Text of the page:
Birthday collage


And then...

It was the weekend! Huzzah for long weekends! This weekend is home to both Tomb Sweeping Day and Children's Day, both of which are national holidays, so no school today. I spent the morning in bed, reading Austen's Emma. This afternoon I made cookies trying to use up peanut butter leftover from last weekend's baking. Then I cooked dinner for some friends. I made meatballs and Spanish rice. The meatballs were inspired by last week's cooking demo that Lucy and I attended, although they weren't made strictly following the recipe. I would definitely make them again. :) Things I am thankful for: a loving God, good friends, being able to travel, and good food. :)

A giant peanut butter cookie drizzled in dark chocolate.

Meatballs, onions, sauce...

Dinner's ready! Just waiting for the guests. :)



"Cooking is at once child's play and adult joy. And cooking done with care is an act of love." Craig Claiborne

Thursday, April 3, 2014

Haikus, Poetry, and the Like

I can still remember being a young girl, maybe 9 or 10 years old, spreading a blanket out in our front yard and examining a book of garden poetry I'd been given. Poetry to me has always been an art that I wished to appreciate but could never quite enjoy the way I felt I ought. Sure, throughout the years I've encountered a few poems that have stuck with me. In high school we read some poems by Langston Hughes and I was impressed with the rhythm and soul of his work. In college, William Carlos Williams' "The Red Wheelbarrow" always tickled me pink. I could identify rhyme schemes and talk about iambic pentameter, but I never had a passion for poetry. I felt like there must be more and I was missing it. After all, poetry is supposed to be food for the soul.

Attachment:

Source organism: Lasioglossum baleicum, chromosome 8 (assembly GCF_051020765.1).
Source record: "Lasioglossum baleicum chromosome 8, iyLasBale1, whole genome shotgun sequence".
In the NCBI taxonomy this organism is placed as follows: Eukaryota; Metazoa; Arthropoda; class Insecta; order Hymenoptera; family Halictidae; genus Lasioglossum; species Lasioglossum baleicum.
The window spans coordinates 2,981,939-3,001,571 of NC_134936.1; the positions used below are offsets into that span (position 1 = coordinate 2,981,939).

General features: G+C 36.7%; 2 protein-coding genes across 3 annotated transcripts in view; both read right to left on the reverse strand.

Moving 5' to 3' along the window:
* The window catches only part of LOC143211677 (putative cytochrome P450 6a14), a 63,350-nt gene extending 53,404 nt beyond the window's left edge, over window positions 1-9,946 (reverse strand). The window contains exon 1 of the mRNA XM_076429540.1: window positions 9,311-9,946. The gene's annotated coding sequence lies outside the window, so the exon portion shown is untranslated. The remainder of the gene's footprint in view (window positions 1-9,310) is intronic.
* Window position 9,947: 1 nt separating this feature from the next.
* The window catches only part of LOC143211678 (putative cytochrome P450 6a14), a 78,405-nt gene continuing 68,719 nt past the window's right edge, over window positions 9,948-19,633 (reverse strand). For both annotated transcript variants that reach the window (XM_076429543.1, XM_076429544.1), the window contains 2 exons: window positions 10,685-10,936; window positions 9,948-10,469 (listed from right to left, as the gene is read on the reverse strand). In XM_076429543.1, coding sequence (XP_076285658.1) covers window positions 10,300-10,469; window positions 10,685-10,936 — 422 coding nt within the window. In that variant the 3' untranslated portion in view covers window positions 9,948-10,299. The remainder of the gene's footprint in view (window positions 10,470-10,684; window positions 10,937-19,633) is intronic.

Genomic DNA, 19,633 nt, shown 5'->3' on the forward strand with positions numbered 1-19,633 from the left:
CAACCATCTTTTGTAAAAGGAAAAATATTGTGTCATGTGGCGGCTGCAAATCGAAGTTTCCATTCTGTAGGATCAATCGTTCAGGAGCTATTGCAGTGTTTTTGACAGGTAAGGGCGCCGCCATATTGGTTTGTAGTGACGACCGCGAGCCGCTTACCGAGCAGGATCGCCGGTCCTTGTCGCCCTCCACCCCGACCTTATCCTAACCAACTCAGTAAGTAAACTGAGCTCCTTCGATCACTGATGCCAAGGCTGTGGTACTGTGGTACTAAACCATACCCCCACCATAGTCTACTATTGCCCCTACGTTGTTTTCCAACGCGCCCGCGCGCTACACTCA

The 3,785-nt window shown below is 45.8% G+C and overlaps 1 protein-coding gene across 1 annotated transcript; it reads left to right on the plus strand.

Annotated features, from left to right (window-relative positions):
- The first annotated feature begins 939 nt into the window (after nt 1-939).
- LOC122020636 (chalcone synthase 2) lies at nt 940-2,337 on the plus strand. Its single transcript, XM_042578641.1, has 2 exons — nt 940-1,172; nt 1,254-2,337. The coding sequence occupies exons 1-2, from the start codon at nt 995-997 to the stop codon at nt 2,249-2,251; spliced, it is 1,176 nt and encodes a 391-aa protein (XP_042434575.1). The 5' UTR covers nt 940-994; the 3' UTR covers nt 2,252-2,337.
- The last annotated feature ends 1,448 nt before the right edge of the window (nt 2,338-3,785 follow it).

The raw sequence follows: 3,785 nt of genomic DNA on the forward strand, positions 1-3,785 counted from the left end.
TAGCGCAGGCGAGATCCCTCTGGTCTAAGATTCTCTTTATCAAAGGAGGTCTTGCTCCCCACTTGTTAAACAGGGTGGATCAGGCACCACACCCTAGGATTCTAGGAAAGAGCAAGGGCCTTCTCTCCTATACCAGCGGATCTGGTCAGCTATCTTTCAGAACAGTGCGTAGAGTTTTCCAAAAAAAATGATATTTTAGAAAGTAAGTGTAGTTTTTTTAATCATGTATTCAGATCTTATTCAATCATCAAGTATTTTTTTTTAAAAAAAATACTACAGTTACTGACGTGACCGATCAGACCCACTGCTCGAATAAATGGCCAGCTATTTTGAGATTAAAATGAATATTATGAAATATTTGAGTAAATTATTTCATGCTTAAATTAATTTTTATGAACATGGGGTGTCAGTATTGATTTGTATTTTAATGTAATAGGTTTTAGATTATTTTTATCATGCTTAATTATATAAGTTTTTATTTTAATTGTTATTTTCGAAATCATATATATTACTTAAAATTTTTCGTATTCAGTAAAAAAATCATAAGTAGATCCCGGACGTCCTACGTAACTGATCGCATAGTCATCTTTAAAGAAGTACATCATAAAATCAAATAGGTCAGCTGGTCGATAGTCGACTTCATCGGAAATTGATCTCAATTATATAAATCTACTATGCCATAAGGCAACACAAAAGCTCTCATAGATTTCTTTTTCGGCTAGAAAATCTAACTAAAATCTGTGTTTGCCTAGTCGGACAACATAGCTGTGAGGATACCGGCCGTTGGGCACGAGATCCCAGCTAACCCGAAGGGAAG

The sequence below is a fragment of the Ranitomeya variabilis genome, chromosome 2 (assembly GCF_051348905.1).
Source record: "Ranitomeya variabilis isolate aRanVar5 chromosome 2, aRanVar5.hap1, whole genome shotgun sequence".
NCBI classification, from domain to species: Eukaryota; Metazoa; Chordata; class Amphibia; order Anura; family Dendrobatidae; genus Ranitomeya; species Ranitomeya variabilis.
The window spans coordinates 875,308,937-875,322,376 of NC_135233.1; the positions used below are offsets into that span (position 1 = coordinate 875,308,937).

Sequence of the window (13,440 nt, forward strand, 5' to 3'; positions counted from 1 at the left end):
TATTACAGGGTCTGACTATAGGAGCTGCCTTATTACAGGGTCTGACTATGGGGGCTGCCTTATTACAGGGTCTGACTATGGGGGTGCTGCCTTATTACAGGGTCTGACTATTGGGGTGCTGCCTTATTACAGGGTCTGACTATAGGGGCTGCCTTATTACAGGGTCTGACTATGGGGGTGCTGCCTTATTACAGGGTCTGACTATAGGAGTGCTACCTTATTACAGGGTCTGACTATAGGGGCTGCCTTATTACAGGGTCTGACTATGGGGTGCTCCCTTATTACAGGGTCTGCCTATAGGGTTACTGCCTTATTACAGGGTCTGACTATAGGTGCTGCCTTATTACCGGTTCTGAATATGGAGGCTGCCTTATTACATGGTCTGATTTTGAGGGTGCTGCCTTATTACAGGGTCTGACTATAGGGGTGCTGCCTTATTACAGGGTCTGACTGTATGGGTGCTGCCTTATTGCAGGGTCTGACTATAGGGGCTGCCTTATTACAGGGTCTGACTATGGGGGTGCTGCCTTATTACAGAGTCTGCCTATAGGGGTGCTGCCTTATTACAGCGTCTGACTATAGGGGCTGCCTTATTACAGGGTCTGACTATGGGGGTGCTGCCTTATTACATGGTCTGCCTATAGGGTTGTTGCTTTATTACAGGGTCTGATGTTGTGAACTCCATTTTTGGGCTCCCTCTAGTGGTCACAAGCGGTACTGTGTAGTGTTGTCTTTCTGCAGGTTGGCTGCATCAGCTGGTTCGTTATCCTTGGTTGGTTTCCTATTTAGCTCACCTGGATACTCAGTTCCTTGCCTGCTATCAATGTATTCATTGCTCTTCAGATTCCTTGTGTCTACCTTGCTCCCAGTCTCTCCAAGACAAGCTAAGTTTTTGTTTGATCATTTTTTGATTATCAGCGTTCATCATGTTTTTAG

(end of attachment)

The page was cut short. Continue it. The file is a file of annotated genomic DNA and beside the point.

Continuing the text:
The past several weeks my E6 students have been learning about poetry, and I've been growing in my appreciation of it as I teach them about it. This is the first time I've taught a unit on poetry, and certainly there are things that I could do better. As we talk about poetry terms I try to provide them with simple examples of the vocabulary. Since English is their second or third language, when asking them to produce their own poetry, I've tried to stick to things with more structure, but nothing high fluetent, like haikus and cinquains. Two weeks ago, I had them try their hand at writing haikus, and I can't say that I was disappointed. Some of them wrote about people, others wrote about objects. Almost all of my students exceeded my expectations. Last week I let them read poetry and they did a good job getting the rhythm down, which surprised me. Then they wrote cinquains. This week we're going to look at rhyme scheme.
 
I have no doubt that I could have organized this unit better. There's a lot of great resources out there. If I teach this class again next year, there are certainly improvements that I can make and things to tweak here and there. In general though, as I discuss different types of poetry and different poems with my students, we learn together. Creativity isn't something that's necessarily nurtured here in Taiwan. So creative writing is something that's new for my students. Something that's not necessarily easy for them, but that they're doing very well with. I'm so proud of the work that they've put forth!





“In learning you will teach, and in teaching you will learn.” Phil Collins